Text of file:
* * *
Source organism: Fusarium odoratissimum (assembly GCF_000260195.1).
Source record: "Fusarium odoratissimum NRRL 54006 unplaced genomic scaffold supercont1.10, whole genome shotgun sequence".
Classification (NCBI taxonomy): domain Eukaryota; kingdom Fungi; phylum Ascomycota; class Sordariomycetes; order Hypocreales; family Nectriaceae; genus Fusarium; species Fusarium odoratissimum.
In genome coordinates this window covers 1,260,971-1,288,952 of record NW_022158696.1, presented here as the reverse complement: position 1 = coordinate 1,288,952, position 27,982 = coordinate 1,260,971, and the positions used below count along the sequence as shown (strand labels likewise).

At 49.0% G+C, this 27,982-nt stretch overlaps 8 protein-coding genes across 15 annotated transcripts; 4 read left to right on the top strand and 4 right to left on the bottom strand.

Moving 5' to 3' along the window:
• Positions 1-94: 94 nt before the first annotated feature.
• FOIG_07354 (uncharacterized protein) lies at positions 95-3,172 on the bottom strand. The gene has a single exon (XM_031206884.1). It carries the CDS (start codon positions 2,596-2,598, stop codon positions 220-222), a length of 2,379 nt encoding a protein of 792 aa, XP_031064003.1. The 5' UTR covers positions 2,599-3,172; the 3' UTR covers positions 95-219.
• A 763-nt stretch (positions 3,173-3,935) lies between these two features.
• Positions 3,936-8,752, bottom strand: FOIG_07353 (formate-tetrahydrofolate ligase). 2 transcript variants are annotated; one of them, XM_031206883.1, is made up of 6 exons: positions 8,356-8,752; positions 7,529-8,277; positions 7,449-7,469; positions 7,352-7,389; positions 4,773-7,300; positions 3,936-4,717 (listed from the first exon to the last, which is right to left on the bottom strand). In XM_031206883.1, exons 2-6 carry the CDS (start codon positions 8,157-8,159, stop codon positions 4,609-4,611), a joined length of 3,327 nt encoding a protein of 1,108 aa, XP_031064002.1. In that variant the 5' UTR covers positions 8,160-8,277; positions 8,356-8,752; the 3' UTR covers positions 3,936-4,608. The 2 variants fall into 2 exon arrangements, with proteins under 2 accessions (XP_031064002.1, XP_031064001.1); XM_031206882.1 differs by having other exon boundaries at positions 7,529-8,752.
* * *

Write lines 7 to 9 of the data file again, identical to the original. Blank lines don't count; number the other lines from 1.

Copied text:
• Positions 1-94: 94 nt before the first annotated feature.
• FOIG_07354 (uncharacterized protein) lies at positions 95-3,172 on the bottom strand. The gene has a single exon (XM_031206884.1). It carries the CDS (start codon positions 2,596-2,598, stop codon positions 220-222), a length of 2,379 nt encoding a protein of 792 aa, XP_031064003.1. The 5' UTR covers positions 2,599-3,172; the 3' UTR covers positions 95-219.
• A 763-nt stretch (positions 3,173-3,935) lies between these two features.